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24th January

First Published in The New York Sun, January 24, 2003
By Andrew Wolf

There were really no surprises Tuesday as Chancellor Klein announced his curriculum initiatives. Since Mr. Klein brought on Diana Lam as his deputy for instruction last August, the shape that the “new” curriculum would take has been apparent. But that doesn’t make it any less disappointing.

What was released bears a striking resemblance to what she put in place at her last two jobs in San Antonio, Texas, and Providence, R.I. There is a “progressive” educational establishment in the country that has dominated instructional decisions in this country for decades, and Ms. Lam represents it.
So what we are getting is not much different from what we already have. The improvement is that rather than having a laundry list of competing programs and methods, there will be more coherence. This will encourage improvement simply by ensuring that students and teachers moving among schools are learning and teaching in a consistent way.

But there is nothing new or special about these plans. The literacy program was not really outlined in a comprehensive way, other than stressing the use of a program called Month by Month Phonics, a title that is more than a bit misleading. Contrary to the headlines in the newspapers, this program is not “Hooked on Phonics.” Rather, this may be just enough phonics, wrapped around a “whole language” core to satisfy the federal mandate that only research-based programs be employed. But while there is substantial research that suggests phonics instruction works, there is no hard evidence about this specific program. Education historian Diane Ravitch notes that this program has not been tried in any other city, leaving us with no frame of reference to evaluate its efficacy.

To justify the use of Month by Month Phonics, Ms. Lam points to the example of District 10 in the Bronx. But scores in this district are among the lowest in the city. Without the three higher-performing schools in Riverdale, the district’s scores would probably be competing for dead last. Ominously, the number of District 10’s eighth-grade students gaining admission to specialized high schools during the past eight years has declined by twothirds, despite a 25% increase in the district’s pupil population.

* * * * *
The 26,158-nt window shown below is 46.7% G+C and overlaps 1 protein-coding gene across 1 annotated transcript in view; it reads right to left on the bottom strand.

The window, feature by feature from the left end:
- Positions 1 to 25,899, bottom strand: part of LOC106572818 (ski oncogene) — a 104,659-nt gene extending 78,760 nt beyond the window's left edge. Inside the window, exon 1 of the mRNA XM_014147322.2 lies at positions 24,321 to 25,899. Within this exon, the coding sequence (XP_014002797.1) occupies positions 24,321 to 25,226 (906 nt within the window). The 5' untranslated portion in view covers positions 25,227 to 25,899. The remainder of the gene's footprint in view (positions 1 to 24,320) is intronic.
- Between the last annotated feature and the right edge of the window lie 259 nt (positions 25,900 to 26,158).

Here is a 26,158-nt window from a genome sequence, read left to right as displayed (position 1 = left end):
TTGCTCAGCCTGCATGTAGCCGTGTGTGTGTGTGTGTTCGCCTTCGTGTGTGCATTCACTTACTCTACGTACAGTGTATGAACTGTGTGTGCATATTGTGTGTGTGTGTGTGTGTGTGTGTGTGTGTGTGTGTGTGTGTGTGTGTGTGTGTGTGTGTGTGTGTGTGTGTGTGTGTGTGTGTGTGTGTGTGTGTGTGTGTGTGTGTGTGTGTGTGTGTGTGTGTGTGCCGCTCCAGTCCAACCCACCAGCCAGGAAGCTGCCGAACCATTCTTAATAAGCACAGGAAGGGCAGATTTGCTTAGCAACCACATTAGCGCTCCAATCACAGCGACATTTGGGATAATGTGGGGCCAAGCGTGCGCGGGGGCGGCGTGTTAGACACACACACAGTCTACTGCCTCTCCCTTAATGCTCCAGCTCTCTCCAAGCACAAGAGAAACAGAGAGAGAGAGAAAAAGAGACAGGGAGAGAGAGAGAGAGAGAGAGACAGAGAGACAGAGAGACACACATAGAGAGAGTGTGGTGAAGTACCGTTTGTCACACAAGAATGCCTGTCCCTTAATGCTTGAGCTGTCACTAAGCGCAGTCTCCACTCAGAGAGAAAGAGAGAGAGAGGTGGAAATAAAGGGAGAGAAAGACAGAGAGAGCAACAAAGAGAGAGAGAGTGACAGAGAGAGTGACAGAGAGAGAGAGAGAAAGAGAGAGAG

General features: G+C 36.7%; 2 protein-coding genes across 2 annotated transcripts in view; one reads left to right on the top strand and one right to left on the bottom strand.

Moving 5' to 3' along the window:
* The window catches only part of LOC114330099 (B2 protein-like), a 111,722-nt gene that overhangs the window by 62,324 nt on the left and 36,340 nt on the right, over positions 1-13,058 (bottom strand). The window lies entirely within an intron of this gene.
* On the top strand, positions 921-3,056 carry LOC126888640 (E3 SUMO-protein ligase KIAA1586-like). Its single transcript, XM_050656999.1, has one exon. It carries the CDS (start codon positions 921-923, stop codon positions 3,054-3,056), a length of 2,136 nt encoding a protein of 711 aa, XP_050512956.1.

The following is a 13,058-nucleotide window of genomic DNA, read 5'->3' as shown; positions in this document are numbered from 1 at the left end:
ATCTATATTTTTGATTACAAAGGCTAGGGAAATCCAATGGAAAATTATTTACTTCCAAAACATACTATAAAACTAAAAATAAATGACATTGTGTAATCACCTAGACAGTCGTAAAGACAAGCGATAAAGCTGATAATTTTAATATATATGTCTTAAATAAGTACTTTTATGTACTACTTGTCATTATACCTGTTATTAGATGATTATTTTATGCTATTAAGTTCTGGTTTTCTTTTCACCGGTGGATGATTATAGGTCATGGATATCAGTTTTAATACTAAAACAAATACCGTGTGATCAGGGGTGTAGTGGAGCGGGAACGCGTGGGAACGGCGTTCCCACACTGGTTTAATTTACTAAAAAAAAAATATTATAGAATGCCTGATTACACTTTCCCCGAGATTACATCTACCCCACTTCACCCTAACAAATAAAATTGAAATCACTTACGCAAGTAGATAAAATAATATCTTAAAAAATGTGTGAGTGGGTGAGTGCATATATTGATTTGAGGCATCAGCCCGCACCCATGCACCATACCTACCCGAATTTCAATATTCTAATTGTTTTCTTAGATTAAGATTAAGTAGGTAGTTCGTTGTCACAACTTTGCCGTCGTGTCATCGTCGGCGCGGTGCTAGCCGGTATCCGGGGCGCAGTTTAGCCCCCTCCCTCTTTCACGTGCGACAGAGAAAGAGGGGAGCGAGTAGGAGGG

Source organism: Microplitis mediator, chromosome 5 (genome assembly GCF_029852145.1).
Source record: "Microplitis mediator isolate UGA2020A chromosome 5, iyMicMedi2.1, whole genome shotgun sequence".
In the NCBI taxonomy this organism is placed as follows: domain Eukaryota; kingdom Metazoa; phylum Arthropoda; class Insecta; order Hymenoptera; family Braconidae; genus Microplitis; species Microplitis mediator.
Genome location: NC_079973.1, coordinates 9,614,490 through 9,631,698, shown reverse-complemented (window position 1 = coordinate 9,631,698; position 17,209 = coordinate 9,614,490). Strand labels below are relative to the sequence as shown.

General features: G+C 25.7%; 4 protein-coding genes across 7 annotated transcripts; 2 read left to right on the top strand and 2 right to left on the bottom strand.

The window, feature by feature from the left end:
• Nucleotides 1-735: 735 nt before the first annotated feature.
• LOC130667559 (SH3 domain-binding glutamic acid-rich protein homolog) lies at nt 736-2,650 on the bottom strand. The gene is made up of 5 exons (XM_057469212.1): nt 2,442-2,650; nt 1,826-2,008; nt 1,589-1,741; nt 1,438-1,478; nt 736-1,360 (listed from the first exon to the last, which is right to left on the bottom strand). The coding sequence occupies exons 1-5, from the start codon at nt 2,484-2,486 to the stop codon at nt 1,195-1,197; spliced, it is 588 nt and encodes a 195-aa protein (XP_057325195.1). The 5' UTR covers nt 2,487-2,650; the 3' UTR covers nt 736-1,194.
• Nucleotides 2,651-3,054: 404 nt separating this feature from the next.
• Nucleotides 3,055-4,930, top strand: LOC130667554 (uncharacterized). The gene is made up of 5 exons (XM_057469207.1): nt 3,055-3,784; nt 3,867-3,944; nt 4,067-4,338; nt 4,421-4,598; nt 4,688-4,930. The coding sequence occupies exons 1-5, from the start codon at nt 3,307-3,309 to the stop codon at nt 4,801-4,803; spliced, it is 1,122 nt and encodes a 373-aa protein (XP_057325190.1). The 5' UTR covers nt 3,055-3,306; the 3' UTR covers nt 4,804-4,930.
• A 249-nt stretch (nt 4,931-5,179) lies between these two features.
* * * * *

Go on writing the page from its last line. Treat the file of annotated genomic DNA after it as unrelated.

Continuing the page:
Some of the other aspects of Mr. Klein’s literacy program sound innovative, but again actually represent nothing new. Mayor Giuliani had already funded classroom libraries through grade three, an initiative that the current mayor is expanding through grade nine. Frankly, I question whether installing classroom libraries in middle- and high-school grades — where students more often than not travel from room to room for different classes — is the best way to get books into the hands of our children. Making sure that every middle and high school has a staffed and stocked, fully-functioning school library, open before and after classes, might be a better strategy.

While mandating two hours of reading instruction sounds innovative, this also is nothing new. Some city schools are already giving twoand-a-half hours. Add on an hour or more for math, lunch, and mandated physical education, and one wonders where the time is found to teach history, geography, science, music, and art.

Not a word has been heard about expanding the knowledge base of our students, because Ms. Lam subscribes to the predominant “childcentered” philosophy which purports to teach children to “learn how to learn,” but rarely achieves that goal.